Hostile foreign powers “could flood OIC with fraudulent claims”

OIC: Monitoring needed

“Potentially hostile foreign powers” could identify weaknesses in the Official Injury Claim (OIC) portal and flood it with “fraudulent claims”, a report has warned.

The Association of Consumer Support Organisations (ACSO) also called for the relaunched Joint Fraud Taskforce (JFT) to issue charters covering the legal and insurance sectors.

The report, Fraud in the legal services sector, said data from the OIC for the three months from April to June this year showed that the number of claims going through the portal had fallen more than envisaged, indicating “low public awareness”.

Fraud or dishonesty allegations led to 11% of represented claims and 8% of unrepresented claims exiting the portal, although allegations of fraud had declined since the first quarter.

“The basis on which claims are suspected as fraudulent is not clear, so it is incumbent on the MoJ [Ministry of Justice] to give some insight as to why this is, so that the industry can work together to combat it”.

ACSO said the OIC portal required monitoring “to ensure it is not being manipulated” by fraudsters.

“National security concerns have also led to fears of potentially hostile foreign powers identifying weaknesses, in turn flooding the portal with fraudulent claims.”

The report said the JFT, relaunched by then home secretary Priti Patel in October 2021 to tackle the rise of fraud and cybercrime during the pandemic, introduced charters for three: accountancy, retail banking and telecommunications.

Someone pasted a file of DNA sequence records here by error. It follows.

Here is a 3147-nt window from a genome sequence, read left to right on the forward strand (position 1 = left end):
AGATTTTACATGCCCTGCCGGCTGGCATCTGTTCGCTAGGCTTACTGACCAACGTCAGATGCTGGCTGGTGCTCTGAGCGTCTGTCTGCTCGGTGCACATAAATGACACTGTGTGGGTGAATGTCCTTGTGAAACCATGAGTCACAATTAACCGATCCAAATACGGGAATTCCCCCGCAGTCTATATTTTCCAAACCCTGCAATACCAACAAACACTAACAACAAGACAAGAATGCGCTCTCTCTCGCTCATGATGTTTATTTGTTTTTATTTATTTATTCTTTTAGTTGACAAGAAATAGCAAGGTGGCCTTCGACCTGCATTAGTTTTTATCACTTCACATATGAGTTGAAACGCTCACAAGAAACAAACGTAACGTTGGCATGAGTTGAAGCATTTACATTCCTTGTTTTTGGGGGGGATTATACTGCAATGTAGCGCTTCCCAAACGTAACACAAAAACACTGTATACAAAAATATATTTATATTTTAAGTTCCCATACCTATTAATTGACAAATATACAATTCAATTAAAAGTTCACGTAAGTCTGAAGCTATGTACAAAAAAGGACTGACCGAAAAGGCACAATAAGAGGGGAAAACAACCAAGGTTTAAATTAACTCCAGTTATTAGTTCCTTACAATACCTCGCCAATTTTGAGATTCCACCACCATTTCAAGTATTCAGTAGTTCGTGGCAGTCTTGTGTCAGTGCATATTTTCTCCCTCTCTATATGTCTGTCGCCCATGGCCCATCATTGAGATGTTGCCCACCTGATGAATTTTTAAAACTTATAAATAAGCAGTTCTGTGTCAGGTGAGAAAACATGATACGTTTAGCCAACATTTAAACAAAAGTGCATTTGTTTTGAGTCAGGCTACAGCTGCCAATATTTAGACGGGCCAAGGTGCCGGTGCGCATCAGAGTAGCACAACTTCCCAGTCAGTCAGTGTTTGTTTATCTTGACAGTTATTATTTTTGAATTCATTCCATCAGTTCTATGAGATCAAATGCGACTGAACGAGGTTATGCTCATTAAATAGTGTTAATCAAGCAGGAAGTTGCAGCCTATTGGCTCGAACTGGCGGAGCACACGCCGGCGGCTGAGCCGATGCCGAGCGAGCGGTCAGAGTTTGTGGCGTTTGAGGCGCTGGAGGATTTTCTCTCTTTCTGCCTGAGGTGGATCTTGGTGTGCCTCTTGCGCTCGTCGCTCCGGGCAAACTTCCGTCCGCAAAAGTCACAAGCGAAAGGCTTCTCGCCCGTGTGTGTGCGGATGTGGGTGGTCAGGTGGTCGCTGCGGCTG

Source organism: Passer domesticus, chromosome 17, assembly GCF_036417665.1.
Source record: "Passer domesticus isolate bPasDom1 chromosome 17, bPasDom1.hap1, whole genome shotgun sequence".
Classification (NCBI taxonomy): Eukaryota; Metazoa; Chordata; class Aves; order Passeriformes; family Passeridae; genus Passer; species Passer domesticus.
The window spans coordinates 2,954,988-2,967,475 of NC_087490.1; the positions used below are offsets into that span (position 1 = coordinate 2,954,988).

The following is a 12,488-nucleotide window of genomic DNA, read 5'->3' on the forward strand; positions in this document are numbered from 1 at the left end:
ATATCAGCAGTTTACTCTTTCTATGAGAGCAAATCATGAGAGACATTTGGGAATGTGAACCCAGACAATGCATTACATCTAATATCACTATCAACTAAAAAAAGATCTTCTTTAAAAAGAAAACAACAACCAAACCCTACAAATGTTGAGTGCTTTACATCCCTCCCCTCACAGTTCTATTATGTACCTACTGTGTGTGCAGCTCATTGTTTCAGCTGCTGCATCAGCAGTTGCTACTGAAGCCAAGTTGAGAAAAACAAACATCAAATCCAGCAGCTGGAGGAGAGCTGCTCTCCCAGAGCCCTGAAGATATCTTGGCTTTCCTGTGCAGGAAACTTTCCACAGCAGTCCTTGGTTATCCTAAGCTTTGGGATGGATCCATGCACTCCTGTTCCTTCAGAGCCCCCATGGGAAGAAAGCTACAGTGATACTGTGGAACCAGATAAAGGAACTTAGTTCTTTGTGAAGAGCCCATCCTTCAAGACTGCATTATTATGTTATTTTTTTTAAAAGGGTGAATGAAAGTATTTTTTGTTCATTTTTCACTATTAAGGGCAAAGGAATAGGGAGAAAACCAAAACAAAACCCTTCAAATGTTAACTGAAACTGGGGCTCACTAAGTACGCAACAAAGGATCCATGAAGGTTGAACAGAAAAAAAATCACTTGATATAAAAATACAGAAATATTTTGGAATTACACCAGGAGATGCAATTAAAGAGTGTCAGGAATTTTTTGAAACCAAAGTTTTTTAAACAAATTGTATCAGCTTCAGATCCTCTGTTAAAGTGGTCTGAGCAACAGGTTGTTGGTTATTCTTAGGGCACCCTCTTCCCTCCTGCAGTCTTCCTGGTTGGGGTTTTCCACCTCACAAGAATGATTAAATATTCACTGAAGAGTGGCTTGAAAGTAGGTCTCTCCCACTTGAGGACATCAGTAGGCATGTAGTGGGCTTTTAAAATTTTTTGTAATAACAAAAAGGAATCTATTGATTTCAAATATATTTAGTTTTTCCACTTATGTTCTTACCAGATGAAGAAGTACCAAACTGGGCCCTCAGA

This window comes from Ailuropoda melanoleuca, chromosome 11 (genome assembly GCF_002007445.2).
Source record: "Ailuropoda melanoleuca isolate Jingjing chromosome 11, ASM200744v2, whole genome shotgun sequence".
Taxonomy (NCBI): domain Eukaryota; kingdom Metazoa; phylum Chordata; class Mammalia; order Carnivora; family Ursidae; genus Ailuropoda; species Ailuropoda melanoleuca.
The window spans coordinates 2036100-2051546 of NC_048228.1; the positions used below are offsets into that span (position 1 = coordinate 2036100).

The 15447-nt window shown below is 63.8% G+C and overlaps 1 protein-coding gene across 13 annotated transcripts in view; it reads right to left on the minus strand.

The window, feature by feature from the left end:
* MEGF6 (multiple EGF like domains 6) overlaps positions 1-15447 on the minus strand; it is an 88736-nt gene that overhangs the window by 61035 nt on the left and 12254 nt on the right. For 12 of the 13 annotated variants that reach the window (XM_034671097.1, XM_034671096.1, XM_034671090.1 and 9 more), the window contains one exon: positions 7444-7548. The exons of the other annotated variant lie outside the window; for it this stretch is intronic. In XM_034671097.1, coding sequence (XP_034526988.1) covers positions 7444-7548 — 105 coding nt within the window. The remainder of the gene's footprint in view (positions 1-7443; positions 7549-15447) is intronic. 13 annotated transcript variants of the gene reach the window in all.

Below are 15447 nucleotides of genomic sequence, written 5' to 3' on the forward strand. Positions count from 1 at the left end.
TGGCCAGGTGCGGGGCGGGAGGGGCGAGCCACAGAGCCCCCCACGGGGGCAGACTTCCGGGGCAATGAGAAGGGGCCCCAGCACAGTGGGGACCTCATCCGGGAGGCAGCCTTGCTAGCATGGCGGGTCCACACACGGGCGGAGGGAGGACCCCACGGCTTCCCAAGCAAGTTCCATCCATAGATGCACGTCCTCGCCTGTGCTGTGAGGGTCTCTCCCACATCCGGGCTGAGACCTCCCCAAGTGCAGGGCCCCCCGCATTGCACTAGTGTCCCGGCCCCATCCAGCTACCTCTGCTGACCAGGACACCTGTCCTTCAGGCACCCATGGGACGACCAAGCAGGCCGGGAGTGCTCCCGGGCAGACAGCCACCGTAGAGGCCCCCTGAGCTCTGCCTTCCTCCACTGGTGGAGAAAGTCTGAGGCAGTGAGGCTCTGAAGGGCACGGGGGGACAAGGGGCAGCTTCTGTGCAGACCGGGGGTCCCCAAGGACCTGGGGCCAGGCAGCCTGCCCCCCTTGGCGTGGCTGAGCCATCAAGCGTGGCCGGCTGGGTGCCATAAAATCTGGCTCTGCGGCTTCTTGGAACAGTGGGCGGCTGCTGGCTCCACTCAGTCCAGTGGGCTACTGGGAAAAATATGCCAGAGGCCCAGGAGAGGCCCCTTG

While the Law Society and Association of British Insurers (ABI) were members of the JFT, “there is no specific insurance charter or legal charter”.

Researchers said: “Such charters should have a place in the JFT’s plans given the impact the legal and insurance industries have on the economy, not to mention the vast number of consumers directly affected by these industries.”

If legal and insurance firms were more involved in groups such as the JFT, they would be “better placed to identify areas of improvement, develop strategies to better work together to combat fraud and address areas where fraud is rife”.

With combined data aggregated and independently verified, “everyone should benefit for the shared insights”.

ACSO put itself forward to facilitate cross-industry fraud discussions, given its connections across the insurance and legal sectors.

Among the report’s recommendations were raising awareness of fraud among consumers, improved education at school for children and better data sharing across sectors.

Consumer support organisations should improve training for their staff, introduce fraud policies understood by staff, report instances of fraud more often and improve their customer due diligence.

Matthew Maxwell Scott, executive director of ACSO, last week urged that the Insurance Fraud Taskforce, whose 2016 report led to several significant changes in legal and insurance practice, to be revived, a call reinforced in the report.

He added: “In light of the increased fraud risks posed to consumers, insurers and the claims industry from the economic crisis, there is no better time to bring the industry together and agree a set of actions that all sides can work with.”

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